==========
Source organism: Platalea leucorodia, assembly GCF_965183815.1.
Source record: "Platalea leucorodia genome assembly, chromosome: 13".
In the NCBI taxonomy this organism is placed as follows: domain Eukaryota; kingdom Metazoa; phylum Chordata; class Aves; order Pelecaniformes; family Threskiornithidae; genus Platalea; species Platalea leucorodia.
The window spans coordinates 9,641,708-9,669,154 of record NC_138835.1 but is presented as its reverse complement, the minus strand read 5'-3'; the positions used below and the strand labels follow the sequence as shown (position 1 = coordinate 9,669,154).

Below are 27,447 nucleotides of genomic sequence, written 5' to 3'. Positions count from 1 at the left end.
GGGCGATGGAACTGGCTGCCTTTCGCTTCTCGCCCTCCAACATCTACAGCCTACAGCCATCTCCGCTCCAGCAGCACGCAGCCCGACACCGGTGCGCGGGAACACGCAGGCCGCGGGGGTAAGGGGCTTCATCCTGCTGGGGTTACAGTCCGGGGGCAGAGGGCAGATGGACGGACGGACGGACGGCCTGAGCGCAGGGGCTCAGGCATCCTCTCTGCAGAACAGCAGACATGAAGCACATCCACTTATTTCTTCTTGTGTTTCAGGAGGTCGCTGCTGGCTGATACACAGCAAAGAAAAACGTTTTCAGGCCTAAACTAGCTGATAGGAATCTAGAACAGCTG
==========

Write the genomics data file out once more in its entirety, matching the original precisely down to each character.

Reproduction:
Source organism: Platalea leucorodia, assembly GCF_965183815.1.
Source record: "Platalea leucorodia genome assembly, chromosome: 13".
In the NCBI taxonomy this organism is placed as follows: domain Eukaryota; kingdom Metazoa; phylum Chordata; class Aves; order Pelecaniformes; family Threskiornithidae; genus Platalea; species Platalea leucorodia.
The window spans coordinates 9,641,708-9,669,154 of record NC_138835.1 but is presented as its reverse complement, the minus strand read 5'-3'; the positions used below and the strand labels follow the sequence as shown (position 1 = coordinate 9,669,154).

Below are 27,447 nucleotides of genomic sequence, written 5' to 3'. Positions count from 1 at the left end.
GGGCGATGGAACTGGCTGCCTTTCGCTTCTCGCCCTCCAACATCTACAGCCTACAGCCATCTCCGCTCCAGCAGCACGCAGCCCGACACCGGTGCGCGGGAACACGCAGGCCGCGGGGGTAAGGGGCTTCATCCTGCTGGGGTTACAGTCCGGGGGCAGAGGGCAGATGGACGGACGGACGGACGGCCTGAGCGCAGGGGCTCAGGCATCCTCTCTGCAGAACAGCAGACATGAAGCACATCCACTTATTTCTTCTTGTGTTTCAGGAGGTCGCTGCTGGCTGATACACAGCAAAGAAAAACGTTTTCAGGCCTAAACTAGCTGATAGGAATCTAGAACAGCTG